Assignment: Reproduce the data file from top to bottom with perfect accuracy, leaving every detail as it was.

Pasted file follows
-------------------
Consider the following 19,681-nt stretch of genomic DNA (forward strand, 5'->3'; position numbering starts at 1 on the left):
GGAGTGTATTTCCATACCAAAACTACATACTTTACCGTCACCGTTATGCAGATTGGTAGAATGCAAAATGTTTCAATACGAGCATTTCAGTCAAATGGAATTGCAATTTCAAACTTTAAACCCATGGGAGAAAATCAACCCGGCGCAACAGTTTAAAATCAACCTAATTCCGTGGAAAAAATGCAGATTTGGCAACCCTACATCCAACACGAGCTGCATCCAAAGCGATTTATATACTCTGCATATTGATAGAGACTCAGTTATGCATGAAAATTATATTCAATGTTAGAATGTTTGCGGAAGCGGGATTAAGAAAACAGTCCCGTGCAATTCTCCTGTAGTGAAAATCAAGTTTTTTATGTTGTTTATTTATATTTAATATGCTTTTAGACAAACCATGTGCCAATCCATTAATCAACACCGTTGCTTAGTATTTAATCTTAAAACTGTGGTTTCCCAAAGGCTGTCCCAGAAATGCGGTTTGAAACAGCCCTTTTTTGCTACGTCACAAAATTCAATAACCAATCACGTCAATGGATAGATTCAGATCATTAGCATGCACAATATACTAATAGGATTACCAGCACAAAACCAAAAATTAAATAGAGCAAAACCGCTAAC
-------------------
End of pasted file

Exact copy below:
Consider the following 19,681-nt stretch of genomic DNA (forward strand, 5'->3'; position numbering starts at 1 on the left):
GGAGTGTATTTCCATACCAAAACTACATACTTTACCGTCACCGTTATGCAGATTGGTAGAATGCAAAATGTTTCAATACGAGCATTTCAGTCAAATGGAATTGCAATTTCAAACTTTAAACCCATGGGAGAAAATCAACCCGGCGCAACAGTTTAAAATCAACCTAATTCCGTGGAAAAAATGCAGATTTGGCAACCCTACATCCAACACGAGCTGCATCCAAAGCGATTTATATACTCTGCATATTGATAGAGACTCAGTTATGCATGAAAATTATATTCAATGTTAGAATGTTTGCGGAAGCGGGATTAAGAAAACAGTCCCGTGCAATTCTCCTGTAGTGAAAATCAAGTTTTTTATGTTGTTTATTTATATTTAATATGCTTTTAGACAAACCATGTGCCAATCCATTAATCAACACCGTTGCTTAGTATTTAATCTTAAAACTGTGGTTTCCCAAAGGCTGTCCCAGAAATGCGGTTTGAAACAGCCCTTTTTTGCTACGTCACAAAATTCAATAACCAATCACGTCAATGGATAGATTCAGATCATTAGCATGCACAATATACTAATAGGATTACCAGCACAAAACCAAAAATTAAATAGAGCAAAACCGCTAAC